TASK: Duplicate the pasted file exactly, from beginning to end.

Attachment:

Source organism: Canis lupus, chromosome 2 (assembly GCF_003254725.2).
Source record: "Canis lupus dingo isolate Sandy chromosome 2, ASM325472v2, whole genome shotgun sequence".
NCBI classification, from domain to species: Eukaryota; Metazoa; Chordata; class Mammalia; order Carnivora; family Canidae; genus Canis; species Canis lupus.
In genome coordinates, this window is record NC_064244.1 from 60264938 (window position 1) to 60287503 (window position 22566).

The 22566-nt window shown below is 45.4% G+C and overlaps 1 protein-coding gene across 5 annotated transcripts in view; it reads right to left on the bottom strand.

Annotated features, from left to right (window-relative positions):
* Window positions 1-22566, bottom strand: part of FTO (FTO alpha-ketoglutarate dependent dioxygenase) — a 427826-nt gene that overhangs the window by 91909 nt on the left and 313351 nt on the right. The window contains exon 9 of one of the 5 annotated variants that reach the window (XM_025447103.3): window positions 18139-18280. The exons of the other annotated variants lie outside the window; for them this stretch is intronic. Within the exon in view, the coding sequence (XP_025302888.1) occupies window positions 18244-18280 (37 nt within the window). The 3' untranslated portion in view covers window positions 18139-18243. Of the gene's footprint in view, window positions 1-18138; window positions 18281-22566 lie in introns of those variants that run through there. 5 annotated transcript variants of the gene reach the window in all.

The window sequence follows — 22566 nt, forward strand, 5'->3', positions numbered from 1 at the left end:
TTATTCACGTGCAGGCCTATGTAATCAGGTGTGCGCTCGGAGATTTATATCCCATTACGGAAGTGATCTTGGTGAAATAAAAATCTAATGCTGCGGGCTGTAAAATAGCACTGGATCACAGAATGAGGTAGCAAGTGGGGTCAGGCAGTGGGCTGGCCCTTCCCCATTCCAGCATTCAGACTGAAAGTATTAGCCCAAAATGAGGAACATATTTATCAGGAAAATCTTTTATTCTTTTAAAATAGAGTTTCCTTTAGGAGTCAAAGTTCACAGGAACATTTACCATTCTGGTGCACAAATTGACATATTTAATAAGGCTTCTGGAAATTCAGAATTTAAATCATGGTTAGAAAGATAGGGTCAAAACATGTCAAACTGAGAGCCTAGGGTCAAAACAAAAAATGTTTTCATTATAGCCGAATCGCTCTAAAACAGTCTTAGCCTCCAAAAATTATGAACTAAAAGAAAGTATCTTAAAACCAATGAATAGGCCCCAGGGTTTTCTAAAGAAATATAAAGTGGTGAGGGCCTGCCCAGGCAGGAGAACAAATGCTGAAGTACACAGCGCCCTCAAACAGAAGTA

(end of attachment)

Source organism: Canis lupus, chromosome 2 (assembly GCF_003254725.2).
Source record: "Canis lupus dingo isolate Sandy chromosome 2, ASM325472v2, whole genome shotgun sequence".
NCBI classification, from domain to species: Eukaryota; Metazoa; Chordata; class Mammalia; order Carnivora; family Canidae; genus Canis; species Canis lupus.
In genome coordinates, this window is record NC_064244.1 from 60264938 (window position 1) to 60287503 (window position 22566).

The 22566-nt window shown below is 45.4% G+C and overlaps 1 protein-coding gene across 5 annotated transcripts in view; it reads right to left on the bottom strand.

Annotated features, from left to right (window-relative positions):
* Window positions 1-22566, bottom strand: part of FTO (FTO alpha-ketoglutarate dependent dioxygenase) — a 427826-nt gene that overhangs the window by 91909 nt on the left and 313351 nt on the right. The window contains exon 9 of one of the 5 annotated variants that reach the window (XM_025447103.3): window positions 18139-18280. The exons of the other annotated variants lie outside the window; for them this stretch is intronic. Within the exon in view, the coding sequence (XP_025302888.1) occupies window positions 18244-18280 (37 nt within the window). The 3' untranslated portion in view covers window positions 18139-18243. Of the gene's footprint in view, window positions 1-18138; window positions 18281-22566 lie in introns of those variants that run through there. 5 annotated transcript variants of the gene reach the window in all.

The window sequence follows — 22566 nt, forward strand, 5'->3', positions numbered from 1 at the left end:
TTATTCACGTGCAGGCCTATGTAATCAGGTGTGCGCTCGGAGATTTATATCCCATTACGGAAGTGATCTTGGTGAAATAAAAATCTAATGCTGCGGGCTGTAAAATAGCACTGGATCACAGAATGAGGTAGCAAGTGGGGTCAGGCAGTGGGCTGGCCCTTCCCCATTCCAGCATTCAGACTGAAAGTATTAGCCCAAAATGAGGAACATATTTATCAGGAAAATCTTTTATTCTTTTAAAATAGAGTTTCCTTTAGGAGTCAAAGTTCACAGGAACATTTACCATTCTGGTGCACAAATTGACATATTTAATAAGGCTTCTGGAAATTCAGAATTTAAATCATGGTTAGAAAGATAGGGTCAAAACATGTCAAACTGAGAGCCTAGGGTCAAAACAAAAAATGTTTTCATTATAGCCGAATCGCTCTAAAACAGTCTTAGCCTCCAAAAATTATGAACTAAAAGAAAGTATCTTAAAACCAATGAATAGGCCCCAGGGTTTTCTAAAGAAATATAAAGTGGTGAGGGCCTGCCCAGGCAGGAGAACAAATGCTGAAGTACACAGCGCCCTCAAACAGAAGTA